Joseph Epstein, who knows a thing or two about writing, having taught literature at the University of Chicago for four decades, remarked that the point of writing is not communication: Pandas, lions, seagulls, after all, communicate—nor is it information, of which the world already has enough. The point is engagement: intellectual, emotional, imaginative, even spiritual.

If I’m reading a work of fiction I must give my imagination time to settle on an evocative sentence, so I can conjure a setting, or a face, hear inflections in the dialogue. The fiction and memoir writing I enjoy most is the kind that makes me do the work.

A novelist, David Bezmozgis, compares the relationship between reader and writer with that of weightlifter and spotter—the reader gets the workout, while the writer only gives a hand when needed.

For that kind of reading we need an undistracted space around us to echo the writer’s voice:

Caught in the dark cathedral

Of your skull, your voice heard

By an internal ear informed by internal abstracts

And what you know by feeling,

Having felt.

(Thomas Lux)

To hear that voice, and take time to unspool its narrative thread, we must occupy a deeper, undistracted stillness.

How will a generation of children do all that, when reading on a tablet must compete with all the other things they do on a tablet? Or is the future of reading already mapped out by the multi-award-winning Nosy Crow, with its clamorous midway of bells and whistles, musical feed and animated illustrations, pop-out words and live links to avatar worlds? A recent count showed that Nosy Crow’s mobile apps have been downloaded 130 billion times.

I can only admire the technological acumen, the digital second nature (or maybe now first nature) that child consumers will acquire by immersing themselves in books that do all the heavy lifting. I can foresee these young readers one day encountering a physical book, only to swipe their fingers across its pages and demand to know, “What else does it do?”

I ‘m reminded of an Isaac Azimov story (likely not available on Nosy Crow) called “The Fun They Had.” It was written for a children’s magazine in 1951 and envisioned schooling in the year 2157. Lessons in Azimov’s futuristic world take place at home with a “mechanical teacher,” programmed precisely for the individual student’s ability, and returning digitally evaluated homework without ever actually seeing the student. The plot turns on the discovery of an old book in a dusty attic, an object that fascinates children who had never heard of a book. They suppose it must have been fun for children a long time ago to be able to read a book, to be able to do it all themselves.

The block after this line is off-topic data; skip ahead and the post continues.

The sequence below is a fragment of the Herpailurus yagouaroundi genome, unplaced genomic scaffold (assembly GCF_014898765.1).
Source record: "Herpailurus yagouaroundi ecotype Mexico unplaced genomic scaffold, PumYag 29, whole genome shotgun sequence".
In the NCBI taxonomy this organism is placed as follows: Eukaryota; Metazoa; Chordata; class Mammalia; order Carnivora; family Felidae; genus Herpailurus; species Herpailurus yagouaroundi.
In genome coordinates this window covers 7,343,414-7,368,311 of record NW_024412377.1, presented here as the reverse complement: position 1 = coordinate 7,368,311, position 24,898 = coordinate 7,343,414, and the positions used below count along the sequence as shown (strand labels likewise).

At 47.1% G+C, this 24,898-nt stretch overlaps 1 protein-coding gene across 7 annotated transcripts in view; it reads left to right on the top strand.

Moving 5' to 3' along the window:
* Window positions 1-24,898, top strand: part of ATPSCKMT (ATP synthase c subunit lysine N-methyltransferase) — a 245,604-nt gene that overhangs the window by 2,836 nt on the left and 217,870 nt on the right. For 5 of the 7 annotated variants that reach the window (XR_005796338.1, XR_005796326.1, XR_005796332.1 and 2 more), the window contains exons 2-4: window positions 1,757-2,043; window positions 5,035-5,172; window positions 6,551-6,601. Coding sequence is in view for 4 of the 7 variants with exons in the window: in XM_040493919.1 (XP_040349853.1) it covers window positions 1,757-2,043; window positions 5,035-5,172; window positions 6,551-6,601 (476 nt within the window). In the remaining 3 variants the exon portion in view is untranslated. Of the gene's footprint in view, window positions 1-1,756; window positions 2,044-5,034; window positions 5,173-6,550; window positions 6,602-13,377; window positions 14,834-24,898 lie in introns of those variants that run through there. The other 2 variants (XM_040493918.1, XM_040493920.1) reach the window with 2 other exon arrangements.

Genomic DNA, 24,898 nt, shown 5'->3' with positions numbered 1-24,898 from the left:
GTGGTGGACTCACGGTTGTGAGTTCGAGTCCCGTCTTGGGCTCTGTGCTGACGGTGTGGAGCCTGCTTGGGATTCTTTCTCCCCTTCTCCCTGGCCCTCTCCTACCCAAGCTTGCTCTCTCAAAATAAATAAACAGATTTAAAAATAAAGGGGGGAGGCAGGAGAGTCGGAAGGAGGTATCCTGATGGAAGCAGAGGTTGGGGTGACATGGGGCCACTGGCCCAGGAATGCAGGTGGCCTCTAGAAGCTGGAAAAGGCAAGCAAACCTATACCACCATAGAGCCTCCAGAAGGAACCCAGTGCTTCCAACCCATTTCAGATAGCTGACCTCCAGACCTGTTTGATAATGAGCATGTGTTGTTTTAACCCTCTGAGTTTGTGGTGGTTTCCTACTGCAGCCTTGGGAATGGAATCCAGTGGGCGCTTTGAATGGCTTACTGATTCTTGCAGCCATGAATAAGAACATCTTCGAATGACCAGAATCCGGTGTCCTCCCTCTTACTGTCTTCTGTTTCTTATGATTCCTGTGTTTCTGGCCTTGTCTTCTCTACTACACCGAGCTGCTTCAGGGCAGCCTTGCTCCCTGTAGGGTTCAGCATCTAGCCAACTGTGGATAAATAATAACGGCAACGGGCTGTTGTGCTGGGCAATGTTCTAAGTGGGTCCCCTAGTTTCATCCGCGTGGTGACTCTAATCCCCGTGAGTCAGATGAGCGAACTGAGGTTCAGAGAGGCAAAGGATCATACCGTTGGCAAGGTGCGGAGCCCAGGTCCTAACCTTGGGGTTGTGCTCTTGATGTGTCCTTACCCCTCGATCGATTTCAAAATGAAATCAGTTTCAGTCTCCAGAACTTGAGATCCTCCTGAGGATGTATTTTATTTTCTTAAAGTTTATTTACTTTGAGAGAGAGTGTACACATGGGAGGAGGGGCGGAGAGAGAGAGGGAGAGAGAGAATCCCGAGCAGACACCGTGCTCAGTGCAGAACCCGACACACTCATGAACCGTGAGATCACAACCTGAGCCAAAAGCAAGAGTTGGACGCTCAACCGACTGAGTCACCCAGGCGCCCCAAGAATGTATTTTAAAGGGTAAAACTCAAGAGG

Asimov wrote his story from a sadly obsolete viewpoint, for he believed there is nothing more interactive than a book. Now, electronic interactivity is what learning’s all about. That, and speed, unending distraction, fun, and the extinction of boredom. Whoever said learning is hard work didn’t realize it can be as easy as point and click, swipe and touch.

The single drawback to high-end, waterproof e-readers is their price tag. But, remembering Henry Drummond’s caveat, everything comes at a cost. And while it would be silly to deny that online reading will continue unrestrained, with devices delivering information and distraction more quickly and comprehensively than ever before, I wonder if it will cost us a precious commodity we won’t even miss.

Just as the industrial revolution initiated what many believe is costing us our planet, the technological revolution might lead to the extinction of our literary imaginations.

But the literary imagination will be an easy price to pay if we don’t miss it. And who knows, maybe it will evolve into something better—like clinical reality. If a finger swipe can conjure a genie to make our every wish its command, then what’s left to do but sit back and enjoy the ride?

If this is what we always imagined an ideal world would be like, well, now we don’t even have to imagine it.

And maybe that’s just as well. In any case, we’ve no choice now but to be patient—not a trending virtue, but still—and see if there’s anything we’d like to have back.